Let’s not confuse the law with company policy. The law (U.S. Federal) is that any income you receive from an employer is taxable – whether base salary or bonus. There is also social security tax (amusingly called “contributions”) up to the ceiling and Medicare tax, paid by both the employee and employer.
The employer must (under most conditions) withhold income tax and social security tax at the time payment is made, whether base salary or bonus.
Employees fill out forms that list the number of dependents, so that employees can choose to have more or less income tax withheld (those forms have no impact on social security contributions.) The employer has very little flexibility in terms of amounts to be withheld, once the employee has made such choices.
OK, that’s tax law.
Now. Companies can choose to pay on either a gross (before tax) or net (after tax) basis. You’ve focused on bonus, but why stop there? How about base salary – the company tells someone that their salary is $30,000. Does that mean they have to pay taxes and so only receive (say) $20,000? or Does that mean that they really get (say) $45,000 and pay taxes so that they have $30,000 left over?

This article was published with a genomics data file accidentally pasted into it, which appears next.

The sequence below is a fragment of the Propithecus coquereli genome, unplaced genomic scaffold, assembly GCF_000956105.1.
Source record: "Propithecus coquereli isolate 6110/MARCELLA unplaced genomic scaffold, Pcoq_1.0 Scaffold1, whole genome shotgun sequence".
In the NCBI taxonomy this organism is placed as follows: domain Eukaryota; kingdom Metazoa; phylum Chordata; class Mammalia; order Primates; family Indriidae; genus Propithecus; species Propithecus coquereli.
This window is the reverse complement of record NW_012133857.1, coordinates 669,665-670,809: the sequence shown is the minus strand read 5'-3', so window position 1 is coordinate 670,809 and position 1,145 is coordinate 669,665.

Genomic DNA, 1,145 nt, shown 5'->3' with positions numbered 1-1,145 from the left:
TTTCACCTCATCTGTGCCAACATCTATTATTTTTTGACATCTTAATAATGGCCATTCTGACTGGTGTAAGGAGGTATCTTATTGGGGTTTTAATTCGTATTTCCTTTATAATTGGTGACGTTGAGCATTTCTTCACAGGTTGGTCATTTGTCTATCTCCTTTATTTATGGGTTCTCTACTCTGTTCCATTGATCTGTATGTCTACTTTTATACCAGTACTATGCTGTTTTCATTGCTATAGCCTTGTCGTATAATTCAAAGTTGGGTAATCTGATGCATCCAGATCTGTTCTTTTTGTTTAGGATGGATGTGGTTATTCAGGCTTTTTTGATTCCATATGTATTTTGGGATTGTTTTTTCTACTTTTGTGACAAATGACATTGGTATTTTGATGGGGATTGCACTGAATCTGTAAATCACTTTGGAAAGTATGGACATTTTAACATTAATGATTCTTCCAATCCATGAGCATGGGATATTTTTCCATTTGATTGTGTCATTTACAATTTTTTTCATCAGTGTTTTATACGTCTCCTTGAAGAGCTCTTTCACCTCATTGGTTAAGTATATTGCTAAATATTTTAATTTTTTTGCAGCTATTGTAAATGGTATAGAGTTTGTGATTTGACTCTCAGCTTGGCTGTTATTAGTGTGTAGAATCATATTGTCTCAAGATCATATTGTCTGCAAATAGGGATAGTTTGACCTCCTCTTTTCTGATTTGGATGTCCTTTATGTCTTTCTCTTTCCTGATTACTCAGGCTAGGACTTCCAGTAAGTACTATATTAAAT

Most companies describe salary and bonus on a gross basis – that is, they describe the amount they are going to pay the employee. That amount is taxable income, and the employees keep whatever is left over after tax. If you are told your salary is $30,000 and your bonus is $3,000 then you will report a total of $33,000 on your income tax form and you may pay (let’s estimate) $11,000 in taxes, so you keep $22,000.
It is very rare for an employer to tell that employee that they will receive a net salary of $22,000. For one thing, it’s a smaller amount, so the company would rather you think of your salary as higher. For another thing, the company doesn’t want to get involved in individual circumstances – “Hey, I have six dependent children and a big mortgage, so my taxes are less than Fred’s, who is single and rents…”
The main situation where an employer commonly communicates a net salary is when a U.S. citizen is being transferred outside the U.S. – very often the company promises a net salary amount, because the foreign taxes may be much higher than U.S. taxes would be, so the communication of a guaranteed net salary is attractive for the person being transferred.
I have never heard of a situation such as described above, where the company said the employees would get a $200 bonus and then said they meant “net” (after tax) rather than “gros” (taxable or before tax.) Sounds like someone made a bonehead move. You should try complaining about your base pay on the same basis – that you were told you’d get $X salary, but you have to pay taxes, so you should get more money so that you hve $X left after taxes. Same principle. See what they say.
On the math – not sure if you’re asking about the math behind how they figure the amount to pay. It’s pretty easy. You want someone to receive $200. You check that the average tax rate for their income level is 20% (say). Then your formula is:
200 / (1 - .20) = $250
Net pay / (1-tax rate) = Gross Pay